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What we Learned at Vū's First Virtual Production Summit

🌐 State of VP, Rob Legato on AI

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Has everyone recovered from NAB?

What a great show! It was fantastic to meet so many of you in person for the first time.

I know the newsletter has been quiet about NAB updates—that’s because we’ve been busy posting all of our video coverage.

Here’s our playlist - 31 videos published so far, which is a bit more than half of everything we shot. We still have a lot more to go so check out our YouTube channel for when they go live.

We’ll do some more trends and recaps in future newsletters.

But in this newsletter, we’re going to focus on an event that happened the day before NAB…

Vū’s first-ever Virtually Everything! Summit, or VES (not to be confused with VES). Vū hosted the event at their giant Las Vegas studio on Saturday, April 13th, right before NAB.

In this VP Land we’re going deep with what we learned at VES about virtual production and the future of media and entertainment:

  • Vu’s CEO Tim Moore on the state of virtual production

  • VFX legend Rob Legato on AI

  • Accenture’s John Peters on VP expanding to other industries

And a whole bunch more - let’s jump into it!

Tim Moore: The State of Virtual Production

In his keynote talk at VES, Vū CEO Tim Moore gave his view on the state of virtual production. Later, we sat down to discuss in more detail where he sees the VP industry going and what role AI will play in the future of media creation.

Tim’s Keynote Takeaways:

  • Beyond Studios: While Vū has four of their own studios in the US and a network of 28 other studios, they’ve been expanding beyond just stages.

    They recently launched Vu One, an all-in-one virtual production system for the mid-market, and Virtual Studio, a software platform with previsualization tools, AI generators, and workflow tools.

  • VP is still in the early adopter stage: Tim says we’re still in the early adopter phase of virtual production, not yet crossing the chasm from Geoffrey Moore’s famous tech adoption model. Workflows are still being developed; best practices are being figured out.

    But we’re also seeing the tech expand beyond media and entertainment, like Vū’s partnership with Accenture and the use of VP tech in various industries for meetings, presentations, and collaboration.

  • AI Transformation: Tim believes generative AI will transform the industry this year but cautions that transformative technologies take time to gain traction in existing workflows.

Dreaming in real-time is a powerful tool because it's like seeing your vision. Actually visioneering something is extremely powerful. Most people have to put a lot of effort to take a vision into video form. Now, imagine just saying it and seeing your vision in real-time. That, that to me, I think it's going to be incredible in a few years.

Tim Moore

However, he also notes that there will likely be an "AI correction" later this year as part of the hype cycle, similar to what happened with the internet, virtual production, and crypto. Despite this, Tim remains bullish on AI's potential to improve video production.

Looking to the future, Tim believes that in three years, "we're in a world where as fast as you could say something, you could see the visual equivalent of that." This could fundamentally change the technical skills needed in production.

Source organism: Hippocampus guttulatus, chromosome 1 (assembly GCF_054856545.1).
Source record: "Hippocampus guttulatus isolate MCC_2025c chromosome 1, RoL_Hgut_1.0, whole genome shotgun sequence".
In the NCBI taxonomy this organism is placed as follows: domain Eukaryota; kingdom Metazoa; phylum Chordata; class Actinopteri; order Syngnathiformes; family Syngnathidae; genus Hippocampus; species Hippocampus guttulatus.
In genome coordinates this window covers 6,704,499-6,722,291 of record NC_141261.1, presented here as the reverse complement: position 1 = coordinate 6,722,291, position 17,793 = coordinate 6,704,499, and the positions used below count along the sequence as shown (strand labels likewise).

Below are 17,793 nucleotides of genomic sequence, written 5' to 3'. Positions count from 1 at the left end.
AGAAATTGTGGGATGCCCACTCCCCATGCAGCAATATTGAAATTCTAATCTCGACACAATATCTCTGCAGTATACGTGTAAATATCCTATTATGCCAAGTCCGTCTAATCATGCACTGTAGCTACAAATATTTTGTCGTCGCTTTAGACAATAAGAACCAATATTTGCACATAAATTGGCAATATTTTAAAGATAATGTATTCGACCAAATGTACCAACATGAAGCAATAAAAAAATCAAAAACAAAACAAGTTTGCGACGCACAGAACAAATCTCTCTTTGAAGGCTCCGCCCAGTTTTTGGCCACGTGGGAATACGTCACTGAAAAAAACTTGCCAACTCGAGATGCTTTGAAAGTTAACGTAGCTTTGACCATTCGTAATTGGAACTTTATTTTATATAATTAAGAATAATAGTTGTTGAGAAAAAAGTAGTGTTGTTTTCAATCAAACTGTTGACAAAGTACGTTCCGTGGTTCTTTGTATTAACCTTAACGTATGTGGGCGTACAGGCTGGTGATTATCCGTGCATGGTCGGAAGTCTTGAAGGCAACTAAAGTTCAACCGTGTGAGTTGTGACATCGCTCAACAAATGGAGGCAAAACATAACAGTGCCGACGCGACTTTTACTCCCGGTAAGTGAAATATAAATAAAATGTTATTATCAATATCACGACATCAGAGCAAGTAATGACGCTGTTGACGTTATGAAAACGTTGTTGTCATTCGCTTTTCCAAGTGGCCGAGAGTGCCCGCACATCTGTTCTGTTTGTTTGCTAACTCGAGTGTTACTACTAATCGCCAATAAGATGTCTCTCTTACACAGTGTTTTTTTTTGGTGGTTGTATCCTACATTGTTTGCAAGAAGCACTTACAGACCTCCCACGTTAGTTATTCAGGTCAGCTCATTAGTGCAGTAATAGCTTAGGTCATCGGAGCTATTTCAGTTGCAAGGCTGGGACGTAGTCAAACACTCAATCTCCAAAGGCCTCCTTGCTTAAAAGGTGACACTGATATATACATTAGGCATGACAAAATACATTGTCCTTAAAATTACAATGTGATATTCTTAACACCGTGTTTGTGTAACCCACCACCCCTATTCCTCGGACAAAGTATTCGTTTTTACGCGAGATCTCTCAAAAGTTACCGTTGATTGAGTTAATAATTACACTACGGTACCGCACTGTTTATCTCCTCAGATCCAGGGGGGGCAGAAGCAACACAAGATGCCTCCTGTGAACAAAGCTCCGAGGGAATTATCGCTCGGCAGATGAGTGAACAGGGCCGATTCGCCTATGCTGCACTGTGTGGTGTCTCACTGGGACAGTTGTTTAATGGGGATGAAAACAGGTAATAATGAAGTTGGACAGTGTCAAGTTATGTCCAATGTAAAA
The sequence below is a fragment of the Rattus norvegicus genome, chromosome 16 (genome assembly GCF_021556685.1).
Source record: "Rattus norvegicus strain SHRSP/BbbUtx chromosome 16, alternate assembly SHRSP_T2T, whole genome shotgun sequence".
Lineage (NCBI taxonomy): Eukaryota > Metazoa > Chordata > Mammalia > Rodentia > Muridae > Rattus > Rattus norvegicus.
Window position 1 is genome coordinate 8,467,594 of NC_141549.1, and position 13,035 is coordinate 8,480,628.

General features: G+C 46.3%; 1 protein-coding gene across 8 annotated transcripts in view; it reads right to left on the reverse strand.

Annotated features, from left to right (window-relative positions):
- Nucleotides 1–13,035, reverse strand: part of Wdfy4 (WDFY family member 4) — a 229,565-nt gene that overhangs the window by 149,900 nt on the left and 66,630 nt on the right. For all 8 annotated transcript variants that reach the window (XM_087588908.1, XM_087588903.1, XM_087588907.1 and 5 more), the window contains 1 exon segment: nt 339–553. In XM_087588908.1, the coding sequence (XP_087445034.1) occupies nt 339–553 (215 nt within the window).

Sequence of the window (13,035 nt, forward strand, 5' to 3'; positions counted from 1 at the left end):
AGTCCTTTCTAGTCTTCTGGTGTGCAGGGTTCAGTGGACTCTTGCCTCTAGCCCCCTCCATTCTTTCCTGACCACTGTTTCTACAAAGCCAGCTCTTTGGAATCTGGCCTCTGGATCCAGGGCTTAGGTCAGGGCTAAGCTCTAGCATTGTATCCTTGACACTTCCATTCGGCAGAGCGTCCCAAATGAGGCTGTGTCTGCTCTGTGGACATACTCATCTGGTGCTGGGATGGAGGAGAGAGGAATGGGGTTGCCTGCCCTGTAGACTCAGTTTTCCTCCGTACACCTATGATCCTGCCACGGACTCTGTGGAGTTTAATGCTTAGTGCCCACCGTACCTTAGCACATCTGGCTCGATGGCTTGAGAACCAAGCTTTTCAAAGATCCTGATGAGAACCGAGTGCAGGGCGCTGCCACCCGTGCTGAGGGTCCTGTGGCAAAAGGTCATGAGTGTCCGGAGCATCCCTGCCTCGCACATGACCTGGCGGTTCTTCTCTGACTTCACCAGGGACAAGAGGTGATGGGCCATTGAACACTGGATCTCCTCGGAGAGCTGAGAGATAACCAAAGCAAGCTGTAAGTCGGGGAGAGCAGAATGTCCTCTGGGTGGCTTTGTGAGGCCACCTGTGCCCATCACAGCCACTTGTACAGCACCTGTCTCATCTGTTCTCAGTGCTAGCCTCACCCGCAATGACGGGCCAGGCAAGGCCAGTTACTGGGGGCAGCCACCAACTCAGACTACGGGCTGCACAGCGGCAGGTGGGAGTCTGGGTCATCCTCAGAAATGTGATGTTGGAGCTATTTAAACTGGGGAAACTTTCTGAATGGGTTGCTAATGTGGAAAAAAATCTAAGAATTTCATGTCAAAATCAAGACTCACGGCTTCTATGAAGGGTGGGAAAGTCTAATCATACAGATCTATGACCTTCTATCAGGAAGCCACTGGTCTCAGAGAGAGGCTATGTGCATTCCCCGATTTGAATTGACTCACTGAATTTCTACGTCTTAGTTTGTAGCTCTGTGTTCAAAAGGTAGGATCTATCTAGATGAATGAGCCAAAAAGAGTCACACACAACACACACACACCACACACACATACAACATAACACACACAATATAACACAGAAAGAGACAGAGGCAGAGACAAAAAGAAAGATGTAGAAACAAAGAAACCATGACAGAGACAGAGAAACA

As AI continues to advance, it's clear that the creative industry is on the brink of a major transformation. With companies like Vu leading the charge, the future of video production looks bright – and incredibly exciting.

Rob Legato, ASC on AI: “Nothing New”

3x Academy Award-winning VFX legend Rob Legato gave an insightful keynote on his thoughts on AI and the evolution of new tech in visual effects.

The gist: this is nothing new.

Rob’s Takeaways:

  • Filmmakers have always needed ways to visualize their ideas, from detailed drawings to movie clips, to ensure their vision is successfully translated to the screen.

  • Legato walks us through examples of how filmmakers have visualized their ideas throughout history, from the descriptive scene in Citizen Kane to the animatics used in Star Wars. He also shares his own experience using Unreal Engine to quickly create a scene, emphasizing that the tool is just a means to realize the filmmaker's vision.

  • AI and virtual production tools can help filmmakers get closer to their vision, but there's still a need for iteration and human creativity to achieve the desired result.

When you see something that has no soul in it, shot after shot after shot, you pick up on that, and it's mechanical. It's like watching a mechanically made movie

Rob Legato, ASC

Looking to the future, Legato is excited about the creation of the next film and the opportunity to do things that haven't been done before. "You go to the movies to see something you haven't seen before. Otherwise, you're seeing a retread," he explains.

As the tools continue to evolve, Legato believes that artists will adapt and use them to tell compelling stories in new ways.

The key is to maintain the soul and creative vision in the filmmaking process, rather than relying on mechanical or formulaic approaches.

More from VES

Lux Machina’s Phil Galler on the future of storytelling technology

American Cinematographer Magazine’s Virtual Production Editor Noah Kadner on Generative AI

Accenture’s John Peters on industries beyond M&E using virtual production tech to stay radical

Cuebric’s Pinar Seyhan Demirdag on using AI in production environments

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